Flying cars and electric aircraft are both in their infancies. Airborne personal vehicles, for example, have struggled to get certified for airworthiness. On the other hand, the aviation industry has been reluctant to adopt battery power for commercial planes with progress being made only in retrofitting aging airframes with electric motors. The technical roadblocks on both fronts are quite substantial, but some unknown aerospace startup decided to combine the two and make a racing machine out of it.
Airspeeder has a pretty lofty goal for its electric aircraft prototype called the Mk3: to make a sky-bound racing machine that can rival the aerobatic planes flown at Red Bull Air Races. But instead of a conventional design with wings and a single engine, the firm decided to create what is basically a supersize drone powered by propellers mounted on outriggers. The Mk3 is supposed to combine the advantages of a Formula 1 car, a fighter jet and a helicopter.
The F1 link is pretty obvious. The carbon-fiber fuselage has a center-mount tub where the single-seat cockpit is located. As for the fighter jet connection, the shape of the body is said to be inspired by the propeller-driven competition seaplanes used in prewar Schneider Trophy air races. Those aircraft aren’t exactly as modern as the military jets of today, but the bubble canopy and the elongated nose are basic elements of today’s fighter designs.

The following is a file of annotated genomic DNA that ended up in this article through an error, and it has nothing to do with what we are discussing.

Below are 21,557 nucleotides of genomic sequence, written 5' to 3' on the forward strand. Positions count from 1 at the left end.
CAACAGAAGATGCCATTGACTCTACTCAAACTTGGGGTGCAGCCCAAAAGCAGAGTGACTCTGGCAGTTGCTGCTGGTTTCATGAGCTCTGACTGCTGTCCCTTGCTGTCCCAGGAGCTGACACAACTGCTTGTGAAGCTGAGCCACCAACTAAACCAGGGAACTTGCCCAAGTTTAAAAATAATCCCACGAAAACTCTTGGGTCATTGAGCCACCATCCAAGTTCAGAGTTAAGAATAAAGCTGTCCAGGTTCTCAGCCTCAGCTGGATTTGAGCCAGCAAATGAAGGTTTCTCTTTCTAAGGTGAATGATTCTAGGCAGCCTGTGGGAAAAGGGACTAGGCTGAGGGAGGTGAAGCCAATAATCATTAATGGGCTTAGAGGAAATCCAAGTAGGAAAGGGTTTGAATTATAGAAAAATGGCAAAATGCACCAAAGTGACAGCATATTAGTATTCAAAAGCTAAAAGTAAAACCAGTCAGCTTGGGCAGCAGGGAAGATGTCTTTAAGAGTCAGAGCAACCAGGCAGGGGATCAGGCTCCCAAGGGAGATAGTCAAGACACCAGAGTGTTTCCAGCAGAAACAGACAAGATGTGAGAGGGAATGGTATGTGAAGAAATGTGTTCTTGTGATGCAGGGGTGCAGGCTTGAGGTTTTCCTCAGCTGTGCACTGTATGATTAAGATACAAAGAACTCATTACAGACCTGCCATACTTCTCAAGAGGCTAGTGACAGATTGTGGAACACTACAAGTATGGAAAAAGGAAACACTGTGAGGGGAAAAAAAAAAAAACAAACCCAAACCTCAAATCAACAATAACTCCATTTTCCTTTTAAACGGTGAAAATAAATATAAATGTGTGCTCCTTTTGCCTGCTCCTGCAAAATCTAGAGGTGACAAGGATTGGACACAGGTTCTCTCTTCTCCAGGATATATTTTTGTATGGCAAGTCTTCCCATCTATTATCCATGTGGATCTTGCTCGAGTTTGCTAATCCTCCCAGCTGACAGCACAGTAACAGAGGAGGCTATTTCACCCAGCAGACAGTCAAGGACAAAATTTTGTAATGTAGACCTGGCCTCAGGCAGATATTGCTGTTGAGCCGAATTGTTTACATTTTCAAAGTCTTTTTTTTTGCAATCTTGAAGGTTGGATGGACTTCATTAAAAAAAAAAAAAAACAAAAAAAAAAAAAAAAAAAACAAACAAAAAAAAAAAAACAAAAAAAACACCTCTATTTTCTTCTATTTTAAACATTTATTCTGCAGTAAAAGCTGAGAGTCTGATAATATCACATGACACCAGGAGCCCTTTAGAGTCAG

The helicopter part comes from the Mk3’s electric vertical takeoff and landing capabilities. It’s essentially a jumbo-size drone. Each of the vehicle’s four outriggers is tipped with a pair of propellers powered by electric motors. The combined output of the propulsion system is 429hp. This design is said to offer superior agility and thrust-to-weight ratio, with Airspeeder claiming better handling than a McDonnell Douglas F-15E Strike Eagle. The eight props also ensure the controllability of the Mk3 in the unlikely event of an engine failure.
While the single-seat Mk3 is a diminutive flying machine, the project’s lead used to work on larger aircraft. Bringing in much-needed wisdom and experience is Brett Hill, a flight dynamics expert who was formerly part of the Boeing 747-8 jumbo jet program. The Airspeeder prototype is currently undergoing unmanned trials, with the vehicle slated to join remote-control races in the second half of this year. If tests are successful, the Mk3 will eventually evolve into a crewed competition craft in 2022.